Jefferson County’s long-debated environmental protection ordinance adopted

PORT TOWNSEND — Jefferson County commissioners unanimously adopted the county’s controversial update of its critical areas ordinance on Monday.

Immediately, at least one observer said that the decision would be appealed.

The three commissioners took about 20 minutes to put a final polish on the law after two years of public hearings and deliberations.

The update makes three significant additions to the county’s older version of the law that regulates environmentally-sensitive areas.

  • A marine shoreline habitat protection buffer of 150 feet.

  • A buffer of up to 300 feet for wetlands, which replaces a 150-foot zone, and which will require a rating system for habitat.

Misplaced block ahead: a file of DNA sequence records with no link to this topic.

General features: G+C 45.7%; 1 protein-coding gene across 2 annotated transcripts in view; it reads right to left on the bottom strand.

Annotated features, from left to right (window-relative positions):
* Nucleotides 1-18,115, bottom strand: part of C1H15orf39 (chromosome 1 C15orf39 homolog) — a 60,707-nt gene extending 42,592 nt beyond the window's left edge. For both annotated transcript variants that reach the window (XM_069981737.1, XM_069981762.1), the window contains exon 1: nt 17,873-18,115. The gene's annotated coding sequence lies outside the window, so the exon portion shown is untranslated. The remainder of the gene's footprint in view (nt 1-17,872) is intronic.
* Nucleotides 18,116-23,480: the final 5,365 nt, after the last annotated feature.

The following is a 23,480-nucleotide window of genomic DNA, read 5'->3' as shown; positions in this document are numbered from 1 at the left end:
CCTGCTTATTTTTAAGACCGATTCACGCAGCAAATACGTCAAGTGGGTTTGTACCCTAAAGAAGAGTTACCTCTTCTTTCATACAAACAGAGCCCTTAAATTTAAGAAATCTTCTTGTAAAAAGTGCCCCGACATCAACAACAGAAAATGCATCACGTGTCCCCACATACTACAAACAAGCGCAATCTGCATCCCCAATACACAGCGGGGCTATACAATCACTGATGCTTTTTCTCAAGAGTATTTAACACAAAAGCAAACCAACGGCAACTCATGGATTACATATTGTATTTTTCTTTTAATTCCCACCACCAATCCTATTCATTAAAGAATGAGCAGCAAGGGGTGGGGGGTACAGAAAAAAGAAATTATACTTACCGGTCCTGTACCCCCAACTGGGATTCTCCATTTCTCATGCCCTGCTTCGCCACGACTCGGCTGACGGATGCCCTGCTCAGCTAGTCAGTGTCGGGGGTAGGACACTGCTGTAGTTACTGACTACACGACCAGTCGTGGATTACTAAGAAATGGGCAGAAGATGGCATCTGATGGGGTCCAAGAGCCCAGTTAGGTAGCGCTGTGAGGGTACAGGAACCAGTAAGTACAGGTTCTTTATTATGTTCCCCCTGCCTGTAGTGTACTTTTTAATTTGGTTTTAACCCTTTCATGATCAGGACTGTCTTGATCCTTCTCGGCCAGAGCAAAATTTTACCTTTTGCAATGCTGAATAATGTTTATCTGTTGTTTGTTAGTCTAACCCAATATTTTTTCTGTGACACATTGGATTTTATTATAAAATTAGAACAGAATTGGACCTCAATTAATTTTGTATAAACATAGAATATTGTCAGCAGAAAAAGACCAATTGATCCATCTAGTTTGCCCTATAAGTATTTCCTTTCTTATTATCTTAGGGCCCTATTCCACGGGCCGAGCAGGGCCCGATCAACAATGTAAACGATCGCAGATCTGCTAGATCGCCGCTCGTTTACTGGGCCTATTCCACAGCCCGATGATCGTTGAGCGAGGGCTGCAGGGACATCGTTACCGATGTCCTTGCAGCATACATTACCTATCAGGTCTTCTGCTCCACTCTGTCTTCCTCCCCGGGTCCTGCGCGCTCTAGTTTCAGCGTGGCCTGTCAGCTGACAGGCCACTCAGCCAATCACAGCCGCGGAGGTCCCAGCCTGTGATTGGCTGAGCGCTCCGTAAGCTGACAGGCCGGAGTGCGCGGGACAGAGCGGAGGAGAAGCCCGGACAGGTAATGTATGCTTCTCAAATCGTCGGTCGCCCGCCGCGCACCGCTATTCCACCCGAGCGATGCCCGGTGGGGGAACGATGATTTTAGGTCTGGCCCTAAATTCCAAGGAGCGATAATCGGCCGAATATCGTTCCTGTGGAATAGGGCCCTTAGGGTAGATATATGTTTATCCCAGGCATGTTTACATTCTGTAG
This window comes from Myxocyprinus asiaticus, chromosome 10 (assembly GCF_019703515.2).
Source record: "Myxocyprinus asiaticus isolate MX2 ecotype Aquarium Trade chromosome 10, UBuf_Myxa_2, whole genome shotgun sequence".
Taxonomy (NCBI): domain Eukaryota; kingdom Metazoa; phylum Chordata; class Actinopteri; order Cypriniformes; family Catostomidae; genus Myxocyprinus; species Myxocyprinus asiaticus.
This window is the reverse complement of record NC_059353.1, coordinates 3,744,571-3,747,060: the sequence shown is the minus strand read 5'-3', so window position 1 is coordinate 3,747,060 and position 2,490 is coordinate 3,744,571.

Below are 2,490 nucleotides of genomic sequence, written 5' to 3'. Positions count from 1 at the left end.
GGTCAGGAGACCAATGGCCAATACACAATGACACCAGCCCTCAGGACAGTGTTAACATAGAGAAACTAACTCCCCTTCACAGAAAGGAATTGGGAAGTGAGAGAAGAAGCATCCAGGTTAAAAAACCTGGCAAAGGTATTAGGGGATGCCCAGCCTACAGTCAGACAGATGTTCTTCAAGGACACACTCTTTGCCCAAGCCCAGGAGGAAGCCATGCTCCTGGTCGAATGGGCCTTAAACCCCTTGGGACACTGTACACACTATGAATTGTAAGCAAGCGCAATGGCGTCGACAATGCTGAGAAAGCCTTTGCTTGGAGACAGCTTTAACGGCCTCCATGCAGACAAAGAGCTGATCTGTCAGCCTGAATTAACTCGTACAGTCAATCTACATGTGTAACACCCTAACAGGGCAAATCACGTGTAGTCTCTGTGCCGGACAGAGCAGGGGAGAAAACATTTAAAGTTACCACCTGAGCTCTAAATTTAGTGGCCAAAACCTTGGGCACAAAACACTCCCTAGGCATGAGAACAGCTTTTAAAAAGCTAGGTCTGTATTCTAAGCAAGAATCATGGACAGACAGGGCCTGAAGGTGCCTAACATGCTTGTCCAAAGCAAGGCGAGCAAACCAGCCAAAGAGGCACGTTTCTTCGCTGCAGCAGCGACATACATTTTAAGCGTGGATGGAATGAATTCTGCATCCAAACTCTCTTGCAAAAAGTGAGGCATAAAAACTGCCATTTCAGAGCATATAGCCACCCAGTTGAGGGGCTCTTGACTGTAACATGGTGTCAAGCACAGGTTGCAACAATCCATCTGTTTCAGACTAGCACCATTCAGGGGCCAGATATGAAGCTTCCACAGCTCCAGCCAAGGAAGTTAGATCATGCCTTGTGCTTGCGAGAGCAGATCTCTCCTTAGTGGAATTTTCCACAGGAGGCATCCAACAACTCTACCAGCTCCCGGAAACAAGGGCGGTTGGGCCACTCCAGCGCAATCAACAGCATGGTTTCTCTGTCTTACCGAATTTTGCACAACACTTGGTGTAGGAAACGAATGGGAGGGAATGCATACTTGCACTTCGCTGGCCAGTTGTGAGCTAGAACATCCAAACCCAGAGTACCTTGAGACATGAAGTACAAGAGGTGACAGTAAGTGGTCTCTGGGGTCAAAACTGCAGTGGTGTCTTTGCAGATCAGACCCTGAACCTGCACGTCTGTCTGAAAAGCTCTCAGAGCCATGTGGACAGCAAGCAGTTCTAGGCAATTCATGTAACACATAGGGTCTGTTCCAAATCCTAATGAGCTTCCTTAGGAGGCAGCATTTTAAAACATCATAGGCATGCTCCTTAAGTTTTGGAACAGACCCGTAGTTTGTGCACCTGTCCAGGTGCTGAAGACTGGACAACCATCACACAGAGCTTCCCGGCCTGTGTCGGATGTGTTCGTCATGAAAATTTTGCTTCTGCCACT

• A stewardship program that allows land owners to manage their own critical areas.

    Last week, commissioners made a change requested by the Jamestown S’Klallam tribe to cut the buffer zone for non-fish bearing, seasonal streams from 75 feet to 50 feet.

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